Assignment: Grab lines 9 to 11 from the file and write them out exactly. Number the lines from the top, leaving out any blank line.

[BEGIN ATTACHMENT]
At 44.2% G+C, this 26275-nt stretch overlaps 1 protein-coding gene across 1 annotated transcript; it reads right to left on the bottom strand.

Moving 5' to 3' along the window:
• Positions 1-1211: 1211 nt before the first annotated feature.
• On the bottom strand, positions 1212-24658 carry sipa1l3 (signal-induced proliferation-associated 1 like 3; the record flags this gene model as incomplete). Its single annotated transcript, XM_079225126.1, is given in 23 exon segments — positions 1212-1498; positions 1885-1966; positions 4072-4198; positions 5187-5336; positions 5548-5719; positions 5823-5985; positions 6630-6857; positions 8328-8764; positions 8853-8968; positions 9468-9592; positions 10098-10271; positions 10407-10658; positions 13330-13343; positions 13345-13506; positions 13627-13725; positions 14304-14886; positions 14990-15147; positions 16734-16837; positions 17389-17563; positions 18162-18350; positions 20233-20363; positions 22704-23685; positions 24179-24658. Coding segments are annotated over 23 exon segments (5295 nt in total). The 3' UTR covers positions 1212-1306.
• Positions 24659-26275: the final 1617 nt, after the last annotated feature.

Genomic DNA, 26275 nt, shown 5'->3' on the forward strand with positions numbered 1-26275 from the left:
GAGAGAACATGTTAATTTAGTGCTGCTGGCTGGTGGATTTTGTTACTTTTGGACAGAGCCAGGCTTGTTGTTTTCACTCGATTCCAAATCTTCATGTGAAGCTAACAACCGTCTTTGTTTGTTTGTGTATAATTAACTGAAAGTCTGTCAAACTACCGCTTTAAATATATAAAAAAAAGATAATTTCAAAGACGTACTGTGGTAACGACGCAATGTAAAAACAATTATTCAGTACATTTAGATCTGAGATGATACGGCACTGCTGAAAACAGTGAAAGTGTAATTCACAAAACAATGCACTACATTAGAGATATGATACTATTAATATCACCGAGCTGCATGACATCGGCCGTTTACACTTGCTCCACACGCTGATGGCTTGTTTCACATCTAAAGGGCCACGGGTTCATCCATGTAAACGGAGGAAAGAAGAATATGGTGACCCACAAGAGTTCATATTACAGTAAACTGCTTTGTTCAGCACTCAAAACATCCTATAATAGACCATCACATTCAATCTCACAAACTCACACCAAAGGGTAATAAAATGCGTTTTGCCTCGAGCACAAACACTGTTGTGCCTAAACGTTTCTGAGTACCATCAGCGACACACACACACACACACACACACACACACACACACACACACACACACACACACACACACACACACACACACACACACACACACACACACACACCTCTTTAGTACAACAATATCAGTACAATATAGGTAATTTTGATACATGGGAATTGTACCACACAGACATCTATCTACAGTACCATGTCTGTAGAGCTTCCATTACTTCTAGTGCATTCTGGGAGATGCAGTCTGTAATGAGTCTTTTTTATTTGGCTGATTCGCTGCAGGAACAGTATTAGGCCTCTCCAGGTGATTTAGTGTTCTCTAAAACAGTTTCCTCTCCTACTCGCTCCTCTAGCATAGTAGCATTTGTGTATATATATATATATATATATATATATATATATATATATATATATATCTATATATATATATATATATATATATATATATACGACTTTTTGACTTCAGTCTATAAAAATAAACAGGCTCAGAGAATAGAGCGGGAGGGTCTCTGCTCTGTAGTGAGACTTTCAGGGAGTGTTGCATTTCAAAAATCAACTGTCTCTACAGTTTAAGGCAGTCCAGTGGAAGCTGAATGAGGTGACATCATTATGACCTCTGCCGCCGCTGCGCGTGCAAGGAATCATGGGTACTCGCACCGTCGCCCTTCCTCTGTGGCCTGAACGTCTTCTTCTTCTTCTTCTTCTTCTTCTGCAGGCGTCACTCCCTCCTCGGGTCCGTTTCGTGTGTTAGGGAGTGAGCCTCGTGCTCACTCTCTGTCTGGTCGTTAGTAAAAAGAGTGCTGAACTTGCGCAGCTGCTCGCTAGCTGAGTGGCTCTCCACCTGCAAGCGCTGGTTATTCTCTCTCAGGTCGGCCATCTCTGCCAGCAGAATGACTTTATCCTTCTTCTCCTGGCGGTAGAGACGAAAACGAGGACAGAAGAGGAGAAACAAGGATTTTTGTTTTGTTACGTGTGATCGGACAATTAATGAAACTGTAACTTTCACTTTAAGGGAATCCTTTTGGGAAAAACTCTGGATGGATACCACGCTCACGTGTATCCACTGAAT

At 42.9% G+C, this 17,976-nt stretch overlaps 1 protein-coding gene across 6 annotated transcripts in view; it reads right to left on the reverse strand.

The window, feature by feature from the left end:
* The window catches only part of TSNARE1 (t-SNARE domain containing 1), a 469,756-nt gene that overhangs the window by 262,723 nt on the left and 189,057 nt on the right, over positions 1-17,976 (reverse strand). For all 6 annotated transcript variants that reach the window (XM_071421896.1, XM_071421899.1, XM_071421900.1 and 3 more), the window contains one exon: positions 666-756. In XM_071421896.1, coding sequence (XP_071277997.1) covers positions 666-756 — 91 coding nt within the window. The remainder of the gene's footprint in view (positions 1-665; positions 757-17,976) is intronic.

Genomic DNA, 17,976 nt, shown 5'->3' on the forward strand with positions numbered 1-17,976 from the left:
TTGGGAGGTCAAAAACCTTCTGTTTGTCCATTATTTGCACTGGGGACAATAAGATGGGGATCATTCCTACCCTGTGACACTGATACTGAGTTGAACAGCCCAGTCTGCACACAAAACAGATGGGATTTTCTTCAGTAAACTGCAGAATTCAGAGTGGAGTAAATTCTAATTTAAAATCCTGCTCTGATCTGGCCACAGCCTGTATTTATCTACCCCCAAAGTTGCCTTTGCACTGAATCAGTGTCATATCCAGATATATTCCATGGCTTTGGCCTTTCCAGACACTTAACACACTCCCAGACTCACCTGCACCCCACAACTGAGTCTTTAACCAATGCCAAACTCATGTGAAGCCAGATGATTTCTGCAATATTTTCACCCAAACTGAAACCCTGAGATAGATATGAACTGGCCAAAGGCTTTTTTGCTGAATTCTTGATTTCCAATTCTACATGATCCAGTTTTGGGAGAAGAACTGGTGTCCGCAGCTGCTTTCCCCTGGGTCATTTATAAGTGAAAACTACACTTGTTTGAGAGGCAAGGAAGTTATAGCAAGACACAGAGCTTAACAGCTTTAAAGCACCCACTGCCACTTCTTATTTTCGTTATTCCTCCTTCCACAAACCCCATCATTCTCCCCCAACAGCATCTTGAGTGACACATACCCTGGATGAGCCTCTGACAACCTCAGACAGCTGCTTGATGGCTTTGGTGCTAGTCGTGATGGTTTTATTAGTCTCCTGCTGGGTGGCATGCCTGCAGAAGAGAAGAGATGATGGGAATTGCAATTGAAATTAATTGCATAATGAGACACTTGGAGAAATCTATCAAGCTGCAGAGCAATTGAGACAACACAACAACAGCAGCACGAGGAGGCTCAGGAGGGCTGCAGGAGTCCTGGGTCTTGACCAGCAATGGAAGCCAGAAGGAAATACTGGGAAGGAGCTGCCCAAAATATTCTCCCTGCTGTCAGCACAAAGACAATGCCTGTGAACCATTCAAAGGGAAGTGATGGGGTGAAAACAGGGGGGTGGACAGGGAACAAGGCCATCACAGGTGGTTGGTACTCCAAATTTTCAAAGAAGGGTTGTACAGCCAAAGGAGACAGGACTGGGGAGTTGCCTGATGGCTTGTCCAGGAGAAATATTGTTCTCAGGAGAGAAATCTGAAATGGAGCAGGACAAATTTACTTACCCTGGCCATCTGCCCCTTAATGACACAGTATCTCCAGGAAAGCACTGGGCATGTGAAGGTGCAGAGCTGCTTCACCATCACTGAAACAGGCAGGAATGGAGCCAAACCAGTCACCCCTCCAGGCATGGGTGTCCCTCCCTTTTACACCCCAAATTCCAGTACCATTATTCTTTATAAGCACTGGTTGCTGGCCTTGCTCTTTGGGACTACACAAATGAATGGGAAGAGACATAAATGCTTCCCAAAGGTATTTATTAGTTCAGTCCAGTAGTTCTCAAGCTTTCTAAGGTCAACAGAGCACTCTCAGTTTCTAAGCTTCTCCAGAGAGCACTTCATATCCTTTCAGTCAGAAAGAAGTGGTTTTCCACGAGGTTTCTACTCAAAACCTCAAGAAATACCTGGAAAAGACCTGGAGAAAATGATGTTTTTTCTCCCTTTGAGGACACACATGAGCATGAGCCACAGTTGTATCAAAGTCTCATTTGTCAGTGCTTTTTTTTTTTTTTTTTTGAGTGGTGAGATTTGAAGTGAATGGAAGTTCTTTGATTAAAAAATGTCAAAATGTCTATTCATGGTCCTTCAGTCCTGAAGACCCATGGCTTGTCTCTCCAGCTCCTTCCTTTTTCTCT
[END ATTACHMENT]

The window, feature by feature from the left end:
* The window catches only part of TSNARE1 (t-SNARE domain containing 1), a 469,756-nt gene that overhangs the window by 262,723 nt on the left and 189,057 nt on the right, over positions 1-17,976 (reverse strand). For all 6 annotated transcript variants that reach the window (XM_071421896.1, XM_071421899.1, XM_071421900.1 and 3 more), the window contains one exon: positions 666-756. In XM_071421896.1, coding sequence (XP_071277997.1) covers positions 666-756 — 91 coding nt within the window. The remainder of the gene's footprint in view (positions 1-665; positions 757-17,976) is intronic.

Genomic DNA, 17,976 nt, shown 5'->3' on the forward strand with positions numbered 1-17,976 from the left: